SALAMANCA - A new demonstration facility may be a reality on the grounds of a Cattaraugus County department's facility. Demonstrations will exemplify techniques of stormwater usage and mitigation, all the while, adding to the aesthetics of taxpayer property.
Stormwater treatment and mitigation is not something that is a new outreach for trainers at Southern Tier West. New techniques have pushed the need to educate municipalities on what the best policies and practices are, and many of those will be on display at the Cattaraugus County Public Works building in Little Valley, according to Ginger Malak, Southern Tier West trainer. The plan has met by county officials with open arms, she recently told the members of the Southern Tier West board.
Though no public disclosure of the cost of the project has been released yet, the funding would come from grants and in-kind donations, Malak said. A proposal to aid in the funding was submitted as part of the latest round of New York state CFA projects. It was not awarded.
Malak said the Works Committee of the Cattaraugus County Legislature met her request for use of approximately 2 acres behind the building on Jack Ellis Drive in Little Valley with "tremendous support." That support continued with a resolution to allow the usage of the land for demonstration purposes, passed by the whole of the legislature.
"We have been involved right from the beginning," said Joseph Pillittere, county public works commissioner. "The site for the demo is on our property and we will also be providing in-kind services as part of this project."
In-kind services provided by the Cattaraugus County Department of Public Works would include materials, operators and equipment use at the facility, he said.
"The idea is to provide a demonstration site that individuals can visit to learn what works and what doesn't work when it comes to stormwater management," Pillittere continued. "Proper stormwater management can help prevent flooding of transportation corridors, property damage, stream and creek erosion, and pollution. The quote I like best is that we want to 'mimic nature by integrating stormwater management into building and site developments to reduce the impacts on nature.' The site can be used by contractors, municipalities, students and environmentalists. It would be open to individuals from Chautauqua, Allegany and Cattaraugus counties."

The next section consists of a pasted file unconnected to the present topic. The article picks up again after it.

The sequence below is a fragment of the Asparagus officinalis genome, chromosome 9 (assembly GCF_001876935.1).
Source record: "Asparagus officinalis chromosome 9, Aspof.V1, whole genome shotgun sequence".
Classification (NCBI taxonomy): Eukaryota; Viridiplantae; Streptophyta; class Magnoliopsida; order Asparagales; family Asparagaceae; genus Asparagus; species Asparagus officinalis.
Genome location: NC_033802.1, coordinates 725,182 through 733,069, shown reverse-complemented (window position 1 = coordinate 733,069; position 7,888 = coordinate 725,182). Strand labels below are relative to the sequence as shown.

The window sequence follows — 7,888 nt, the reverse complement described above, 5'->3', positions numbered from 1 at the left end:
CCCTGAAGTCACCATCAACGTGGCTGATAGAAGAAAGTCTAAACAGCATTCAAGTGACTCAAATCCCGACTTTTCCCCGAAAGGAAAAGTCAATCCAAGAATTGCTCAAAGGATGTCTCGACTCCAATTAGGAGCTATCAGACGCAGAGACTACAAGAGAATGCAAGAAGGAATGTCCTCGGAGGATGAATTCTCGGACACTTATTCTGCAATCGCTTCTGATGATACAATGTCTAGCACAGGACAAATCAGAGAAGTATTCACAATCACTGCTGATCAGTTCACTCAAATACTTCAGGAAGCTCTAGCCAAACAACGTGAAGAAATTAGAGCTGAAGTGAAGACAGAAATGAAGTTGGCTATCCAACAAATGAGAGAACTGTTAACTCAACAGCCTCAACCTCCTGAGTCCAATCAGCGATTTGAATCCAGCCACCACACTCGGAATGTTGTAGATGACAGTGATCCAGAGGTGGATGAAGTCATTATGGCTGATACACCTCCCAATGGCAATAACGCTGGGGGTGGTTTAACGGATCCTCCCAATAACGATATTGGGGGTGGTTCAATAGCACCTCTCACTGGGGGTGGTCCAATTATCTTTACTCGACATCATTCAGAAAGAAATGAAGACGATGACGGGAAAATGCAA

The demonstration project is only one part of the storm water education plan. Malak said she and other staff members of Southern Tier West had conducted an educational training for officials of municipalities within the three-county area represented by Southern Tier West, Chautauqua, Cattaraugus and Allegany counties. The first seminar, held in May, was attended by 116 people, representing 74 participating municipalities, Malak said.
"I would have thought it was successful with maybe 50 people," she said. "We well exceeded that number. I believe we will be having a second annual conference."
The conference, as well as the demonstration site, are part of a three-year program, now in its second year. The program focuses on training and building capacity with municipal officials and superintendents. The program is designed to aid the officials in understanding the importance of stormwater and its treatment, Malak said. Part of the process for the program involves a full inventory of the hydrology pieces in the area, such as culverts and other storm equipment. The inventory will include a full mapping and condition report for the region.
"We not only want these people to know how to deal with storm water, we also want them to understand what it is, what is in it, and what it can do," Malak said.